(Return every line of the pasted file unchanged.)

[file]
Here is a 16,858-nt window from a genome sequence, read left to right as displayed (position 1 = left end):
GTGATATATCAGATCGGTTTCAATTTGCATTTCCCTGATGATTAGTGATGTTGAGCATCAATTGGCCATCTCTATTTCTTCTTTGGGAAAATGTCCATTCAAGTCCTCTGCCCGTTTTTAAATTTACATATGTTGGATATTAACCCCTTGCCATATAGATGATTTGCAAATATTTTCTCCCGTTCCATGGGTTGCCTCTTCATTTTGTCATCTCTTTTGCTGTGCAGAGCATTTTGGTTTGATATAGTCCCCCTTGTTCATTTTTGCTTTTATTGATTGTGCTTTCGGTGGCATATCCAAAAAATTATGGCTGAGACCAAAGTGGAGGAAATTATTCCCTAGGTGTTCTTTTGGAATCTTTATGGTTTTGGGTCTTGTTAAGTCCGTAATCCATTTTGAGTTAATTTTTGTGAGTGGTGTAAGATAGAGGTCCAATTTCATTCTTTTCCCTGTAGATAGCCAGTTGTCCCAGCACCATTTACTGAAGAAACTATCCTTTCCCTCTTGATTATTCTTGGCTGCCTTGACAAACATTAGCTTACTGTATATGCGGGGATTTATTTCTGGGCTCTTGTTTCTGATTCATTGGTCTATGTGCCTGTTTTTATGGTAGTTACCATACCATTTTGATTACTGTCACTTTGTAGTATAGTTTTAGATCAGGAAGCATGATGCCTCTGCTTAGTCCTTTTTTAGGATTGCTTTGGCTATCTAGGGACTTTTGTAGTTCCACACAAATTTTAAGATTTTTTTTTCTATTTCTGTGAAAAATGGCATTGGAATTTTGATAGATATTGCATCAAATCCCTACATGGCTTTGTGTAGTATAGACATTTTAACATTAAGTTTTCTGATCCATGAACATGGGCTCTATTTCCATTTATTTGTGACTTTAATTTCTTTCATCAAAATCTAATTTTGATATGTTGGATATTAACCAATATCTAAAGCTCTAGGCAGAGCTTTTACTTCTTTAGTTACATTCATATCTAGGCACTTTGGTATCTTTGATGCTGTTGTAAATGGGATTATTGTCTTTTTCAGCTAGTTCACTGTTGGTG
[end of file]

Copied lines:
Here is a 16,858-nt window from a genome sequence, read left to right as displayed (position 1 = left end):
GTGATATATCAGATCGGTTTCAATTTGCATTTCCCTGATGATTAGTGATGTTGAGCATCAATTGGCCATCTCTATTTCTTCTTTGGGAAAATGTCCATTCAAGTCCTCTGCCCGTTTTTAAATTTACATATGTTGGATATTAACCCCTTGCCATATAGATGATTTGCAAATATTTTCTCCCGTTCCATGGGTTGCCTCTTCATTTTGTCATCTCTTTTGCTGTGCAGAGCATTTTGGTTTGATATAGTCCCCCTTGTTCATTTTTGCTTTTATTGATTGTGCTTTCGGTGGCATATCCAAAAAATTATGGCTGAGACCAAAGTGGAGGAAATTATTCCCTAGGTGTTCTTTTGGAATCTTTATGGTTTTGGGTCTTGTTAAGTCCGTAATCCATTTTGAGTTAATTTTTGTGAGTGGTGTAAGATAGAGGTCCAATTTCATTCTTTTCCCTGTAGATAGCCAGTTGTCCCAGCACCATTTACTGAAGAAACTATCCTTTCCCTCTTGATTATTCTTGGCTGCCTTGACAAACATTAGCTTACTGTATATGCGGGGATTTATTTCTGGGCTCTTGTTTCTGATTCATTGGTCTATGTGCCTGTTTTTATGGTAGTTACCATACCATTTTGATTACTGTCACTTTGTAGTATAGTTTTAGATCAGGAAGCATGATGCCTCTGCTTAGTCCTTTTTTAGGATTGCTTTGGCTATCTAGGGACTTTTGTAGTTCCACACAAATTTTAAGATTTTTTTTTCTATTTCTGTGAAAAATGGCATTGGAATTTTGATAGATATTGCATCAAATCCCTACATGGCTTTGTGTAGTATAGACATTTTAACATTAAGTTTTCTGATCCATGAACATGGGCTCTATTTCCATTTATTTGTGACTTTAATTTCTTTCATCAAAATCTAATTTTGATATGTTGGATATTAACCAATATCTAAAGCTCTAGGCAGAGCTTTTACTTCTTTAGTTACATTCATATCTAGGCACTTTGGTATCTTTGATGCTGTTGTAAATGGGATTATTGTCTTTTTCAGCTAGTTCACTGTTGGTG